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The Lively Ones: Surf City

Album Notes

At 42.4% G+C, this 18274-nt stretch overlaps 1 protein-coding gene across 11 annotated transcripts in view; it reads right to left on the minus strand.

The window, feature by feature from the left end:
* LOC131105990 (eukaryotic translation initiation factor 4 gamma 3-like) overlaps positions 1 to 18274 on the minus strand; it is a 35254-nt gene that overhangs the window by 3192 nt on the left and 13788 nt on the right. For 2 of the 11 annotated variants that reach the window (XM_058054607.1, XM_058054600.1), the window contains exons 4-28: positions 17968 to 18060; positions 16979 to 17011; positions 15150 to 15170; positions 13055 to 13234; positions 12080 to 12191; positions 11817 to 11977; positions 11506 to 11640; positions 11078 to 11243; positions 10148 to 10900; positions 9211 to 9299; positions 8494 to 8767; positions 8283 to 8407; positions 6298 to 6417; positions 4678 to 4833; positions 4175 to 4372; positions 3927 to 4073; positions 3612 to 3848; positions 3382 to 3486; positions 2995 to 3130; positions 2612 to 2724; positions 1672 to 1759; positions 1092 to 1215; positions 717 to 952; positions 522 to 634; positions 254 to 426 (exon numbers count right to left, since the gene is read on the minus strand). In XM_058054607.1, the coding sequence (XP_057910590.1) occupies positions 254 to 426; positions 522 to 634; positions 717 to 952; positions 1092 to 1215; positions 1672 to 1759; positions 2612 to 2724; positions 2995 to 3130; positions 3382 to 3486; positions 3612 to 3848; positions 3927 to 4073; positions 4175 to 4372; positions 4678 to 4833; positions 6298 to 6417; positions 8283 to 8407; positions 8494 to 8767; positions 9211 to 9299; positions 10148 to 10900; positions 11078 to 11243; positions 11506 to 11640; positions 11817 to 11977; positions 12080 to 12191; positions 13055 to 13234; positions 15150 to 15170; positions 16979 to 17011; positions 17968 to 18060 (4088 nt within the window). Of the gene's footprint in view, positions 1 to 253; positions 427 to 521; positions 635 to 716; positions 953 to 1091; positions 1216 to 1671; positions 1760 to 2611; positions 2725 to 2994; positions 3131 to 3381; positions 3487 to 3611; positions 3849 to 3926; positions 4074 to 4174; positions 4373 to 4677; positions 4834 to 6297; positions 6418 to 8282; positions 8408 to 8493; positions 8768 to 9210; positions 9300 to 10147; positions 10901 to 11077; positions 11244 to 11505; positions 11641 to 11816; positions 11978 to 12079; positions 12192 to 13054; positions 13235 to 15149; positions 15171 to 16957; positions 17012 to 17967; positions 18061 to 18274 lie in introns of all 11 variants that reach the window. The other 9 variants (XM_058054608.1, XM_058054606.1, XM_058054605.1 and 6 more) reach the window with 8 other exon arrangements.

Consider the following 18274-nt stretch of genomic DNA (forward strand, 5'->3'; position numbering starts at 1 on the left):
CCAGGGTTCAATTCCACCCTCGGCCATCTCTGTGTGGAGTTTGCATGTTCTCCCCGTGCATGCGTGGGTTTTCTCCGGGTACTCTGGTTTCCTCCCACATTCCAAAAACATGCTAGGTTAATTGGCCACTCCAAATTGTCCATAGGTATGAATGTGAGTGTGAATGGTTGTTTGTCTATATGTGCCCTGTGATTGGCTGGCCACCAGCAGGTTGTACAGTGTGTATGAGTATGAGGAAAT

The Lively Ones were one of the better surf bands to have emerged from Del-Fi Records in the early to mid-'60s. In fact, it was 1963, to be exact, that found the release of no less than four long-players from the quintet, including Surf City, the combo's third full-length offering. Following in much the same format as preceding releases, the platter consisted primarily of cuts that had been previously issued as singles or were initially left off previous LPs -- perhaps the most egregious example being "Surf Rider" (the title track from their 1963 debut album) -- in addition to a handful of "new" sides. As was fairly common practice at the time, there are several high-profile cover versions of well-established hits, which is how Surf City commences. The instrumental reworking of Jan & Dean's June 1963 chart-topper was undoubtedly a recent supplement to the Lively Ones' repertoire, as the original had only been around for a few months. Conversely, their carbon copy of Dick Dale's anthemic "Miserlou" -- another repeat from Surf Rider -- and the subdued interpretation of Santo & Johnny's "Sleepwalk" had already become surf rock staples. "Head's Up," a lesser-known entry from R&B guitarist Freddie King, is given a punchy reading that motors along with some tasty interplay between saxophonist Joel Willenbring and lead guitarist Jim Masoner. Speaking of King, they close with a spirited translation of his "Butterscotch," cleverly rechristened as "Forty Miles of Bad Surf." The languid and moody "Malibu Run" is one of two group-penned numbers, proving that while not as prolific as their record company might have desired, the Lively Ones easily made up for it with quality. [In 2004, as part of their overhaul of the classic Del-Fi catalog, Collectors' Choice Music paired Surf City with the band's final effort, 1964's jazz-inspired Surfin' South of the Border, on a single CD, making it twice as nice for interested parties.] ~ Lindsay Planer


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